Village shops were never far away and generally had the makings of a sandwich with a variety of dark breads, cheeses, and cold cuts/sausages. Because most Lithuanians are self-sufficient as far as fruit and veg goes, most of what we could find in the shops was what didn’t grow locally. There were no apples or pears, but bananas, oranges and peaches; no carrots or potatoes, but aubergines and peppers! The selection was at times limited, but we jazzed the lot up with cumin and coriander 😉
There was no shortage of accommodation. Apart from the free camping spots mentioned above, private campgrounds cost 10-20€ for two adults with a tent. It was often possible to camp behind a hotel or even in the garden or orchard of a private house! Forests abound for wild camping, but there was a warning in all three states about tick-borne encephalitis, so we played it safe. For rainy days, it’s possible to rent a cabin (even a two-storey chalet) for about 15 €/person, and we paid 30-70€ for a double room/apartment in town.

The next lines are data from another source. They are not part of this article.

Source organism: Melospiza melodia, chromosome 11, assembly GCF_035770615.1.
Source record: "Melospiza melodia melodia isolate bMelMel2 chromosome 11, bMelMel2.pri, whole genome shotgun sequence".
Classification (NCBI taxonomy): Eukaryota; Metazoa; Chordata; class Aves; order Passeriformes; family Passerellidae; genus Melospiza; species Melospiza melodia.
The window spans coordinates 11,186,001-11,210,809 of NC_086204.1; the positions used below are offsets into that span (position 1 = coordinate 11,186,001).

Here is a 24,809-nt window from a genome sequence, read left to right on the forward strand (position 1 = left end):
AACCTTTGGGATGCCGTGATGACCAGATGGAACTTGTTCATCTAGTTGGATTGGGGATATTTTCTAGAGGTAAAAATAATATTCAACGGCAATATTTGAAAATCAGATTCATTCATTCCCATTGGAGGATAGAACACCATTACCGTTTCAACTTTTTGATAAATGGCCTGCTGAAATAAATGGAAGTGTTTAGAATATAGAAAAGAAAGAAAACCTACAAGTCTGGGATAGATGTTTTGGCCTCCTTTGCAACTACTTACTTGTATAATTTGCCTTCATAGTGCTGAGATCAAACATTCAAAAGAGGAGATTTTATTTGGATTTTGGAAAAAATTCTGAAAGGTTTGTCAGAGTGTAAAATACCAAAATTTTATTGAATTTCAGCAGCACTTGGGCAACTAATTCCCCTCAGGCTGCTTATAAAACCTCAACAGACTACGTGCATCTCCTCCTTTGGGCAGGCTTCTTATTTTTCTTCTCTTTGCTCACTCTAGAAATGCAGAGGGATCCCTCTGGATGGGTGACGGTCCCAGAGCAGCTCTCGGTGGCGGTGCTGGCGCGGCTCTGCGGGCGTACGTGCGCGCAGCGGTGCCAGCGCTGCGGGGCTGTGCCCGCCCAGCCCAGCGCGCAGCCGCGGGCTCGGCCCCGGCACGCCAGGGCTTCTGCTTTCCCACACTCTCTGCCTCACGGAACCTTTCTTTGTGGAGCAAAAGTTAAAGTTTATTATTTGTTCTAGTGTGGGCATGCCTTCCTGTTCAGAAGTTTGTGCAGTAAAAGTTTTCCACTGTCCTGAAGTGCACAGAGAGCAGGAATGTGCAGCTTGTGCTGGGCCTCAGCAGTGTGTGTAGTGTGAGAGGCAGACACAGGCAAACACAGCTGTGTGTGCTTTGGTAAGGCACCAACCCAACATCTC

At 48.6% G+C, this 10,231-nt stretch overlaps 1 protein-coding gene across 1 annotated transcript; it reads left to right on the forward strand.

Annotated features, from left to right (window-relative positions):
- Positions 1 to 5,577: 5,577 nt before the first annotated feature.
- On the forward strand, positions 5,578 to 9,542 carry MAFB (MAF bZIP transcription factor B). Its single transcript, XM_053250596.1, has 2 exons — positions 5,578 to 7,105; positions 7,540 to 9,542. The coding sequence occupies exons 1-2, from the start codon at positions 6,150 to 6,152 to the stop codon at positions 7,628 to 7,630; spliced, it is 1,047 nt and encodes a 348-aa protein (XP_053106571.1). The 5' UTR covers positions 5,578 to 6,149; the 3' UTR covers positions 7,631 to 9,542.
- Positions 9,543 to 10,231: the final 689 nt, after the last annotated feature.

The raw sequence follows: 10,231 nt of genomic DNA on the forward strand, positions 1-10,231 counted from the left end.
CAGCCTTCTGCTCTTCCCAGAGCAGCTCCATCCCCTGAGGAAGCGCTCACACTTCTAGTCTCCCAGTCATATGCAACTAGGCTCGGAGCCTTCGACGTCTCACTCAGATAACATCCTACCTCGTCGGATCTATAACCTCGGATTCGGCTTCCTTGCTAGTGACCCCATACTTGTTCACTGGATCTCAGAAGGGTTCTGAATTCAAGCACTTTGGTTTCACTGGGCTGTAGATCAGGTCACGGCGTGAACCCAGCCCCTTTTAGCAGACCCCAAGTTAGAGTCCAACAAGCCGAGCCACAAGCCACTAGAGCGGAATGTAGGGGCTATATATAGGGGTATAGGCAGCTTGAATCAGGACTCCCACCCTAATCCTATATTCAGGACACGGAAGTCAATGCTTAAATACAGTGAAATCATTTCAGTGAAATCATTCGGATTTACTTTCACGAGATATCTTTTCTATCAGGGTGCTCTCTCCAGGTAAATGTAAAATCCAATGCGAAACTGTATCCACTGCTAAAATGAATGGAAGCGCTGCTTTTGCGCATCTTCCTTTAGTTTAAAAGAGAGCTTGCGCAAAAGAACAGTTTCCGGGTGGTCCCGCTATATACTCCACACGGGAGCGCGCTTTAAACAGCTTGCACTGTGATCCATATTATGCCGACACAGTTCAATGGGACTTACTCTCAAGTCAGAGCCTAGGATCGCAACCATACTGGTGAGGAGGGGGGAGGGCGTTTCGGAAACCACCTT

Most cities had a network of cycle lanes and a map showing recommended cycling routes in the area. It is worth exploring beyond the Baltic Sea coast, as the inland roads and bike routes can offer a tad more variety.
All three Baltic State flags are quite thought provoking, but the Estonian combination seems to capture the past, present and future of all three nations:
Blue: Bright future and Nordic sky
Black: Dark past of the nation and soil
White: Striving towards enlightenment
To sum up, Kurt has an analogy. In Riga we enjoyed starters, main courses and dessert in the Garlic Pub, ending a wonderful meal with garlic ice-cream. Well, we can say that it was interesting, gave us a story to tell and even some bragging rights, but that doesn’t mean that we will be ordering it again in the near future!
Just wondered… did we mention that we visually overdosed on trees?!
P.S. You might remember Jackline from the Via Rhona update? Well, her contribution to this trip was a super clean tent thanks to immigration regulations in NZ, where she camped recently with our well-travelled tent. We could give her an additional acknowledgement here, but since she doesn’t read our updates…